Message in a Bottle
In May 2018, I launched a 21st century version of a message in a bottle (MIB). My quixotic quest: to promote my fictional memoir, Sweet Holy Motherfucking Everloving Delusional Bastard, via a floating book club. The package, so the theory goes, would visit various ports of call, spreading good cheer and making new friends along the way.
The MIB is a watertight polycarbonate lunchbox loaded up with my novel, a travel log, a list of predictions, and a GPS device to chart its course. In a note, I asked finders to read the book, update the log, make a prediction, and then recast the package back upon the waters, to be carried by the wind and waves to the next reader.
As of early April 2019, the MIB had traveled seven legs over ten-plus months, traversing 83 sea miles and 714 land miles. It's been in the possession of at least four individuals and has visited three states.
Leg 1: Barnstable, Mass > East Dennis, Mass.
I launched the MIB at dawn from Sandy Neck Beach. Thirty-six hours later, Paul M. of Dennis, Mass. fished it from the brine at Sea St. Beach. He recounted in an email: "I rescued the package from about 1 ft. of water, floating dangerously close to a large rock. When I presented it to my wife, who was waiting safely on dry land, she immediately told me to get rid of it: 'It could be a bomb!'"
Paul ignored his wife's advice and eagerly tore into the package:
"I pulled out the book and was a little taken aback by the title and scary clown illustration. Clown faces tend to freak me out."
Leg 2: East Dennis, Mass. > Truro, Mass.
After reading the book, Paul passed it along to a few relatives: "[It's] now circulating through my family members like the NORO virus," he wrote.
When the time arrived for relaunch, Paul approached it like a covert military operation: "I am in a frenetic planning stage and will be closely monitoring upcoming sea and atmospheric conditions." After the successful operation, Paul provided a photo of the "launch supervisor" who accompanied him on his mission.
The MIB drifted 23 miles over 3 days, making landfall at Fisher Beach in Truro, Mass. on 13 June. It spent several hours on the sand, before being found by "K.B.C.," who carried it to a cottage a few hundred yards inland.
Leg 3: Truro, Mass. > Yarmouth, Maine
The MIB spent the next 2 and 1/2 months vacationing with K.B.C. on Cape Cod before being packed up and driven north just before Labor Day weekend. The cargo arrived at Cousins Island, a village of Yarmouth, Maine, on August 30th.
Prior to relaunch, K.B.C. added his prediction to the sheet. He wrote: By the year 2020, "balloons will be manufactured with biodegradable materials, eliminating tons of harmful trash from the oceans."
Leg 4: Yarmouth, Maine > Portland, Maine
The MIB was relaunched by K.B.C. on 2 Sept. 2018 off the west coast of Cousins Island and appears to have drifted southwest to Portland, Maine. The path shown on the map is speculative, because by the time the GPS logged its position the next day, the MIB was already inland in downtown Portland. (To conserve battery life, I had remotely reset the GPS to report its location only once per 24 hours, which led to some gaps in the itinerary.)
Over the ensuring autumn months, the MIB shuttled frequently between a residence on Sherman Street in Portland and the Maine Medical Partners building in Scarborough. During this timeframe, the presumptive medical professional residing at Sherman Street did not initiate contact. Indeed, as the holiday season approached, I began to think the MIB was permanently grounded. But then ...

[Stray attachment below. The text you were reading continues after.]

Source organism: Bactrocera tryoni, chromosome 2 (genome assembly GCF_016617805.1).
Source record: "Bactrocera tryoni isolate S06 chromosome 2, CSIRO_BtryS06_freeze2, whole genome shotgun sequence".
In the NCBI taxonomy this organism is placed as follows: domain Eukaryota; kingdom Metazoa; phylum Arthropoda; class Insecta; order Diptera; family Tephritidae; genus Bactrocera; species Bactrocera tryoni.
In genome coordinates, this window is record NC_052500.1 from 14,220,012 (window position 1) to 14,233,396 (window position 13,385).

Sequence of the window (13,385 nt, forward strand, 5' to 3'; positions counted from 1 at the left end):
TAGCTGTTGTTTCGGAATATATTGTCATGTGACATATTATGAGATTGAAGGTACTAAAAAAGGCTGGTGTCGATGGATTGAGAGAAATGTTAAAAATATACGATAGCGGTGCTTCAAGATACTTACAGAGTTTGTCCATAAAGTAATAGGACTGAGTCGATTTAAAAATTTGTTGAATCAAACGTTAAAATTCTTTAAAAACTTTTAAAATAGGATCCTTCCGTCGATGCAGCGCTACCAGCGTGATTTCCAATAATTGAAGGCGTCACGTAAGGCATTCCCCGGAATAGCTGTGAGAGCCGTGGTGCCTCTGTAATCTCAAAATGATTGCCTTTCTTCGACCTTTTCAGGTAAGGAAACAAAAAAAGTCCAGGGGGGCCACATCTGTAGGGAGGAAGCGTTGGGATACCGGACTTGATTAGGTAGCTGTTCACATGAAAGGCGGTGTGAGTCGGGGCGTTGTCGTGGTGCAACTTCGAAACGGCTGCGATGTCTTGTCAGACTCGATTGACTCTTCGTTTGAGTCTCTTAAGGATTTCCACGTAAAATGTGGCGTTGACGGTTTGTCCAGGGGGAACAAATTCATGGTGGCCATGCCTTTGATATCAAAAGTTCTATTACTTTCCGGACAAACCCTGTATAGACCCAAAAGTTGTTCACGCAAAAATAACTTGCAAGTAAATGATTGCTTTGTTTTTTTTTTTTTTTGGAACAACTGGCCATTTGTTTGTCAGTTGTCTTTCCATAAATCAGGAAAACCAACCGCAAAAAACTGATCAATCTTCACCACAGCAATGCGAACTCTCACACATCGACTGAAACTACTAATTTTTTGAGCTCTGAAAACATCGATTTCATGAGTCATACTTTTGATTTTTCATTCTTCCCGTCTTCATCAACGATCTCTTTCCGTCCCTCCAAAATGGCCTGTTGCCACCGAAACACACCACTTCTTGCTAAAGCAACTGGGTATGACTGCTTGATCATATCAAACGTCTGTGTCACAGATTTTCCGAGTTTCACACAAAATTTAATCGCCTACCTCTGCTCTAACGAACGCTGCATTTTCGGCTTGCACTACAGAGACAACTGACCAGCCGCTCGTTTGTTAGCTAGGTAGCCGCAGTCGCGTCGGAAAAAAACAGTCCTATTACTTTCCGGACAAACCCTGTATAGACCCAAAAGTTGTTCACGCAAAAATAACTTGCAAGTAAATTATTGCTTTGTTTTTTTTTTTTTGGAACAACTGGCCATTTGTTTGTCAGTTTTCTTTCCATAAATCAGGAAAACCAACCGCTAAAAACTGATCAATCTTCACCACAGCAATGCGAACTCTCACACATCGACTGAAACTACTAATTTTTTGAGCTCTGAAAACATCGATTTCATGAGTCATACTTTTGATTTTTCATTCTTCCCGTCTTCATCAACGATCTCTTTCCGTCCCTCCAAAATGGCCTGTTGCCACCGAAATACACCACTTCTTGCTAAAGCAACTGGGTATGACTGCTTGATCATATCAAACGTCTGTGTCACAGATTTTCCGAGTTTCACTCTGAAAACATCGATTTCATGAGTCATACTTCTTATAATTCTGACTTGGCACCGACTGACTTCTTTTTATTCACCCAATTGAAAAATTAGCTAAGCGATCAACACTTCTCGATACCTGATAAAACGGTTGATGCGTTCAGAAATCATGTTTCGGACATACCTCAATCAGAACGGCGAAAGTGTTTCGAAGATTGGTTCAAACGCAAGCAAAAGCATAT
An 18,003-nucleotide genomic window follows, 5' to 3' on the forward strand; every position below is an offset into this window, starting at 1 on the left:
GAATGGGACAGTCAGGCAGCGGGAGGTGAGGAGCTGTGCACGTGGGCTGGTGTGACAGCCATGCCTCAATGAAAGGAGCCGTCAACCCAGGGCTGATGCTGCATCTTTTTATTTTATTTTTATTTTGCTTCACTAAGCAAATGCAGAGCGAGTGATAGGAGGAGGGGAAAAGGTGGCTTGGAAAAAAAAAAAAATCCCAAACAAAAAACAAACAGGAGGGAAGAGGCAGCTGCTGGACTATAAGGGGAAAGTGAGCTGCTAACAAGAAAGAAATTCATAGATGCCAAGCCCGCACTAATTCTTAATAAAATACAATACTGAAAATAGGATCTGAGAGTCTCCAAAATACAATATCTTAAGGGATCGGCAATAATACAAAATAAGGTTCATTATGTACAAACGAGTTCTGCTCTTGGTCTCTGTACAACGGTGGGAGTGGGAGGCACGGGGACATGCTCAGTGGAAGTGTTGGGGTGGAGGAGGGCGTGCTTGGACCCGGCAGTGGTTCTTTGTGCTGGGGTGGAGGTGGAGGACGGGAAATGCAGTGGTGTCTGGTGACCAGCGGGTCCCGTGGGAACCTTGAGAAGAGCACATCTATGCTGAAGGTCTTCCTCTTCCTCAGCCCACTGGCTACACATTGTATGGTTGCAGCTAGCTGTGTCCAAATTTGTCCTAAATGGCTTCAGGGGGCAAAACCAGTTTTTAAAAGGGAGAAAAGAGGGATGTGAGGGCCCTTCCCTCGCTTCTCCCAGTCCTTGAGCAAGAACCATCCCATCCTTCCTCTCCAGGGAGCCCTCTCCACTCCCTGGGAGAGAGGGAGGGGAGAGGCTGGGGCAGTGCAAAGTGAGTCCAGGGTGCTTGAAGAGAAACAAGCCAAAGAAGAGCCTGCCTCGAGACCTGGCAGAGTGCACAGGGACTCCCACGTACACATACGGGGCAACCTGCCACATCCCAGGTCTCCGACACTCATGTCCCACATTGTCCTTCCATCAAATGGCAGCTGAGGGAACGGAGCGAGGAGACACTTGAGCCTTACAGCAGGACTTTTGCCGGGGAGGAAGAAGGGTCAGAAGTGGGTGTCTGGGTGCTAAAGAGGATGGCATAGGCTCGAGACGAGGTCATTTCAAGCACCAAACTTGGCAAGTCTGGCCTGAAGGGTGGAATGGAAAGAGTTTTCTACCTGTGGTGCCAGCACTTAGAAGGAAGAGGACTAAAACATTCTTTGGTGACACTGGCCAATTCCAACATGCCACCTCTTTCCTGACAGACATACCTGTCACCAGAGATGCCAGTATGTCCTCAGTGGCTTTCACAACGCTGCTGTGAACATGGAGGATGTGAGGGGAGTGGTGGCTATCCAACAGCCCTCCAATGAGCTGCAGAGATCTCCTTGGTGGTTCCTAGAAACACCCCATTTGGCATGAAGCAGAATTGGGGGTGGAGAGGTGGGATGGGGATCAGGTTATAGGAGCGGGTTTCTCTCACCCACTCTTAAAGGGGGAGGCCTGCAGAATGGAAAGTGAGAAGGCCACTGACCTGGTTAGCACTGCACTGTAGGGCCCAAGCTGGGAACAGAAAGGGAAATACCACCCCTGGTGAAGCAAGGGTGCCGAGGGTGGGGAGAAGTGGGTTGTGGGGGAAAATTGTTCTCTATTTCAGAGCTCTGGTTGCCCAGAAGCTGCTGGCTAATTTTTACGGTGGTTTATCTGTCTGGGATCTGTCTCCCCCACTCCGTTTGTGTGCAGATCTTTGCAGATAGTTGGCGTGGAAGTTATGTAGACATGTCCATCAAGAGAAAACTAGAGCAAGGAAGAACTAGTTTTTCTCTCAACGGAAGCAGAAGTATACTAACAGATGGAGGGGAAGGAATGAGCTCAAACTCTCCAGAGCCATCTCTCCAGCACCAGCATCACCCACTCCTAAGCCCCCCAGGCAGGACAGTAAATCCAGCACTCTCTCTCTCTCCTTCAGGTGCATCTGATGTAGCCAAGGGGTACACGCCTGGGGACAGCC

Leg 5: Portland, Maine > Greenfield, New York
... on Dec. 16, the GPS suddenly sprang to life. The MIB beelined it 267 miles west, arriving in Greenfield, New York, a small town next to Saratoga Springs.
Little is known of this possessor. Christmas came and went with no contact, as did the entire month of January. By the third week of February, nagging doubts once again arose as to the viability of the scheme. The MIB was a couple of hundred miles from the ocean, and the possessor was maintaining radio silence.
Leg 6: Greenfield, New York > Weymouth, Mass.
I made a last-ditch attempt to salvage the plan: With the GPS still faithfully filing its daily report, I sussed out the postal address and sent a letter to the occupant: "Hi. Jerome Segundo here. I’m the guy who wrote that quirkily (some might say “obscenely”) titled book in your possession ...
I asked my correspondent to kindly return the MIB's contents in an included postage-paid envelope, and I threw in a $10 Starbucks gift card as a not-so-subtle bribe.
The GPS soon indicated that my desperate plea was heard. On successive days, it reported its position at a postal facility in Springfield, Mass., followed by its delivery in Weymouth, Mass.
The package arrived with the GPS device in fine shape, along with the prediction sheet, somewhat tattered but still legible.
Leg 7: Scituate, Mass. > in the Atlantic, 4.7 miles off the coast
The reclaimed MIB was relaunched on March 3rd from Minot Beach in Scituate, Mass. A late winter storm blew and the seas churned as I tossed the package into the waves just before midnight.
Post-launch, the GPS fell silent for more than three weeks, suggesting a tragic end, before finally "phoning home" on March 26th from the waters just off Gloucester, a journey of about 22 miles as the fish swims.
After that transmission, the device again went mute for another 12 days before checking in on April 7th. Surprisingly, the MIB had "pulled a U-ee" (in local parlance), and now signaled its position 4.7 miles off the coast of Scituate, from whence it came.
Data gaps preclude a definitive analysis, but it appears that the MIB is presently caught in a clockwise circular current in Massachusetts Bay, awaiting rescue by a fisherperson or recreational boater.
Last update: 7 April 2019
More to follow ...